Responding to Anti-Asian Violence and Georgia Shootings

After a shooting spree in Georgia took the lives of eight people—including six Asian American women—it’s important to pause, check in and prioritize care.
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It’s another morning of mourning.

On Tuesday night, shootings at two separate massage parlors resulted in the deaths of eight people, including six Asian American women, according to reports. It’s impossible to remove the tragedy from its context. After a year of rising numbers of hate crimes, racist rhetoric and violence against AAPI people, a recent spate of violence, particularly against elders, have left Asian American communities reeling.

Now this.

There is a lot we still don’t know about this developing story. More will arise about the shooter’s actions and motives. And more will arise about the lost loved ones left in the wake of this violence. There is also a lot that we know. We know that public and private figures alike have spent the past year scapegoating, dehumanizing, stereotyping and enacting violence against AAPI communities for the duration of the coronavirus pandemic. We know that recent violence and bullying has left AAPI families fearful of sending their kids to school. We know that this violence inflicts pain in AAPI communities across the country and Asian communities across the world. We know that the settings of this violence are almost certainly not incidental; aspects of race, gender and class are at play. And we know this isn’t new pain. It has precedent.

In the face of what we know, there is a strong temptation to jump directly into educating, into work. But we want to pause and acknowledge the pain. To take care before we take inventory of our resources. We want to ask all of you to do the same.

To the AAPI educators in our community, we offer our sincerest condolences and our commitment to stand alongside you in the work to come. For too long, many of you have shouldered the burden of lifting up the often erased histories and diversity of AAPI communities. Both the cultural contributions and the systemic challenges have been ignored or wiped from curricula. That must change. But that teaching and learning should never be your burden to bear alone. And today, we hope your colleagues support you in taking the time and space you need to breathe, cope and be with your families.

To all educators and advocates in our community, we hope you will not move forward with business as usual today. We hope you will check in on yourself and process your feelings about the violence in Georgia and recent violence nationwide. For educators whose communities have endured racist or hateful violence, we hope you will lean on self-care methods that work for you—and we acknowledge that your supervisors and colleagues must do the work of creating a space where self-care is one element, not the full extent, of the care you receive.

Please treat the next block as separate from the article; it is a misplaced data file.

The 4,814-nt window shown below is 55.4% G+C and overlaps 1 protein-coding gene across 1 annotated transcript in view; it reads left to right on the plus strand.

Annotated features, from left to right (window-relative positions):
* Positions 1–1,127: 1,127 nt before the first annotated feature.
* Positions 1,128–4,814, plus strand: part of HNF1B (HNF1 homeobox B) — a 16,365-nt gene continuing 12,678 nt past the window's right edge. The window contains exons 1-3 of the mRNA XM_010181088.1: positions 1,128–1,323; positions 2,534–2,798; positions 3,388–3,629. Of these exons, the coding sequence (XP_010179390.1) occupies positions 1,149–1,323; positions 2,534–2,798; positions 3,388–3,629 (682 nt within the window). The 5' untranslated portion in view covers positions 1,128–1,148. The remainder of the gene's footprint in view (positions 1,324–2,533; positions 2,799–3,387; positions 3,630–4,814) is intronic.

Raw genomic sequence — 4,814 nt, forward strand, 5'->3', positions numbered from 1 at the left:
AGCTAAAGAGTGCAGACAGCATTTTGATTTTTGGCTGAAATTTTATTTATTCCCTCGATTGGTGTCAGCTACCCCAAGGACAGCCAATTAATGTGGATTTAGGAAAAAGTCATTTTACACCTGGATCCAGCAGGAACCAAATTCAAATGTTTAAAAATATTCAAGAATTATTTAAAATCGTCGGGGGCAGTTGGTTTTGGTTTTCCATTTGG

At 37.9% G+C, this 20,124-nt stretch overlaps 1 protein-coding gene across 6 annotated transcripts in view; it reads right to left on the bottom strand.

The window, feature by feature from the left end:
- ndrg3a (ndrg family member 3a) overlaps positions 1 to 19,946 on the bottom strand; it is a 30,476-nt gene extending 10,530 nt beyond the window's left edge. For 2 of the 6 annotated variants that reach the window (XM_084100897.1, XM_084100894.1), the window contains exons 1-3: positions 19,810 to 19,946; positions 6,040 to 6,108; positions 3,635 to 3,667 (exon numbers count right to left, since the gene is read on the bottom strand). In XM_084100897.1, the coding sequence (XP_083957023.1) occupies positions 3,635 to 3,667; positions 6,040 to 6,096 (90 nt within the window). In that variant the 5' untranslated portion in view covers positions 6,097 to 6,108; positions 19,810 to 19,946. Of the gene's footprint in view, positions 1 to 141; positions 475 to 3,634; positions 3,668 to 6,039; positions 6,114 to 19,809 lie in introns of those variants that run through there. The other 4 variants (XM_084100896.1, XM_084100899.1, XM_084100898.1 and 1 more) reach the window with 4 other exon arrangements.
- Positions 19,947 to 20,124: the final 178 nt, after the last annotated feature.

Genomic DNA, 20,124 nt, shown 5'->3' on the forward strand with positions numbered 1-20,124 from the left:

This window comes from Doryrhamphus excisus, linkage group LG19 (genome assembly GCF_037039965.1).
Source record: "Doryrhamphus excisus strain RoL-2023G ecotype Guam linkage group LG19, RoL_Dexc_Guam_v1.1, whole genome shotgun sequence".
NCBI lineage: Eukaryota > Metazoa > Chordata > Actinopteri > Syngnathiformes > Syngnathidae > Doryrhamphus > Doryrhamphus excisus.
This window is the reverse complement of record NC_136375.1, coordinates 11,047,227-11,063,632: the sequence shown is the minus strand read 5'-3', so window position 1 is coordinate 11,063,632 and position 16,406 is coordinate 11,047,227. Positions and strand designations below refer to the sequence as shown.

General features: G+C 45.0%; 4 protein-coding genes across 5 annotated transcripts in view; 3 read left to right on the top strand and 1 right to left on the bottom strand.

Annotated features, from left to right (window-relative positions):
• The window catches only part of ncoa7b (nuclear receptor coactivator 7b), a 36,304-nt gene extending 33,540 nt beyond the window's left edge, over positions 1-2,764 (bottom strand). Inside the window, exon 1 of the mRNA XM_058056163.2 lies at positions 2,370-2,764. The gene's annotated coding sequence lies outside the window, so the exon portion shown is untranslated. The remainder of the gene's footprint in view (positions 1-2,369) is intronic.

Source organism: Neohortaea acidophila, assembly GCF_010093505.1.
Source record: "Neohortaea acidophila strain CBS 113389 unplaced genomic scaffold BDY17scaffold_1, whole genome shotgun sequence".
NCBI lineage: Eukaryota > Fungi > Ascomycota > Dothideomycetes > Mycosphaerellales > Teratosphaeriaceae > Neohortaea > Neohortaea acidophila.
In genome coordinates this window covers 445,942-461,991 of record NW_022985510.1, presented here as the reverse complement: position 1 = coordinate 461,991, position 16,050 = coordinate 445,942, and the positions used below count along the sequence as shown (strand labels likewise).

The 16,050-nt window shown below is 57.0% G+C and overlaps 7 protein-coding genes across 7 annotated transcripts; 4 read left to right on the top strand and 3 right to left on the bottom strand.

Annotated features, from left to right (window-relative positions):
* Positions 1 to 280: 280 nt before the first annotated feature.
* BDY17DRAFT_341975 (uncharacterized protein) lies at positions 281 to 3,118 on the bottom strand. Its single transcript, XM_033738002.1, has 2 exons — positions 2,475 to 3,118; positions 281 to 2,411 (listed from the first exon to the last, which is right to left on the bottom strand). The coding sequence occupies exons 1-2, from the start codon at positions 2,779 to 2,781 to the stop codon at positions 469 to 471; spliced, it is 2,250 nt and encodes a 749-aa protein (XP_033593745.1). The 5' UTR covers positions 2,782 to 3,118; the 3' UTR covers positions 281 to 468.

If you have been ignorant or detached from the recent spate of anti-Asian violence, we hope you’ll consider why. Consider how colleagues or students may feel intimately connected to the lives lost last night. Consider how difficult it may be to focus today and act accordingly.

We hope educators will consider moving planned lessons and leaving space for reflection, free writing or time away from the screen. We hope you will check in on AAPI students and their families, and give grace as they seek ways to feel safer in school and beyond it. We hope you will interrupt any anti-Asian rhetoric that surfaces, and instead, model what it looks like to echo supportive messages. 

Today is all about that support. It is clear—and has been clear—that there is a desperate need for improved and more inclusive education about AAPI people, communities, cultures and histories. Ignorance and erasure have helped foment the hate we’re seeing. But the impulse to act immediately cannot supersede the need to act compassionately.

AAPI students facing the trauma of the present will not need an immediate reminder of traumas past. AAPI educators deserve space to grieve and pause, too. We can, all at once, acknowledge that there is precedent and be present. Present to the needs of ourselves, our students and our communities.

We commit to contributing to education that strives for racial justice and for solidarity. We will continue to provide guidance for interrupting racism and bias and signaling inclusion.

But today is another morning of mourning. And before anything else, we want you to know we love you. We’re here for you. We have your backs. There is no solidarity without a foundation of community support. There is no justice without care.